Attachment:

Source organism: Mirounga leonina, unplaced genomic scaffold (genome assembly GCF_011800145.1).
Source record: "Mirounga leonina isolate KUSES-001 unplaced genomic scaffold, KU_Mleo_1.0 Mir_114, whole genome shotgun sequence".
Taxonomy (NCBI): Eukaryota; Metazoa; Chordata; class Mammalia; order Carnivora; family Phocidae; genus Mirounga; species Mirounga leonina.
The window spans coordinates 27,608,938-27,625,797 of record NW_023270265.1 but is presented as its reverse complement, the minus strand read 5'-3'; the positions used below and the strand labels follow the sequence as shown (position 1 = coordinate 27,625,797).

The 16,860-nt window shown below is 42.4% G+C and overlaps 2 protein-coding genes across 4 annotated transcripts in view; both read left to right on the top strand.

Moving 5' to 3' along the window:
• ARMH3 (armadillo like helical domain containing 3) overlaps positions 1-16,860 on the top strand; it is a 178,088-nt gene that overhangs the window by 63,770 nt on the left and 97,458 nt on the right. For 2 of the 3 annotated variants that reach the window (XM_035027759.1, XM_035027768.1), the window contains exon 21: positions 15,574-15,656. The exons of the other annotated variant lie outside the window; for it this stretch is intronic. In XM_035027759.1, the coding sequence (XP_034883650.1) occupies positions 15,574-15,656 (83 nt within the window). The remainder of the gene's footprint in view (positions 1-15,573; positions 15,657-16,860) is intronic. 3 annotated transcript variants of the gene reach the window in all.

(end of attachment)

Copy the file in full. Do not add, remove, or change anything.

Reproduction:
Source organism: Mirounga leonina, unplaced genomic scaffold (genome assembly GCF_011800145.1).
Source record: "Mirounga leonina isolate KUSES-001 unplaced genomic scaffold, KU_Mleo_1.0 Mir_114, whole genome shotgun sequence".
Taxonomy (NCBI): Eukaryota; Metazoa; Chordata; class Mammalia; order Carnivora; family Phocidae; genus Mirounga; species Mirounga leonina.
The window spans coordinates 27,608,938-27,625,797 of record NW_023270265.1 but is presented as its reverse complement, the minus strand read 5'-3'; the positions used below and the strand labels follow the sequence as shown (position 1 = coordinate 27,625,797).

The 16,860-nt window shown below is 42.4% G+C and overlaps 2 protein-coding genes across 4 annotated transcripts in view; both read left to right on the top strand.

Moving 5' to 3' along the window:
• ARMH3 (armadillo like helical domain containing 3) overlaps positions 1-16,860 on the top strand; it is a 178,088-nt gene that overhangs the window by 63,770 nt on the left and 97,458 nt on the right. For 2 of the 3 annotated variants that reach the window (XM_035027759.1, XM_035027768.1), the window contains exon 21: positions 15,574-15,656. The exons of the other annotated variant lie outside the window; for it this stretch is intronic. In XM_035027759.1, the coding sequence (XP_034883650.1) occupies positions 15,574-15,656 (83 nt within the window). The remainder of the gene's footprint in view (positions 1-15,573; positions 15,657-16,860) is intronic. 3 annotated transcript variants of the gene reach the window in all.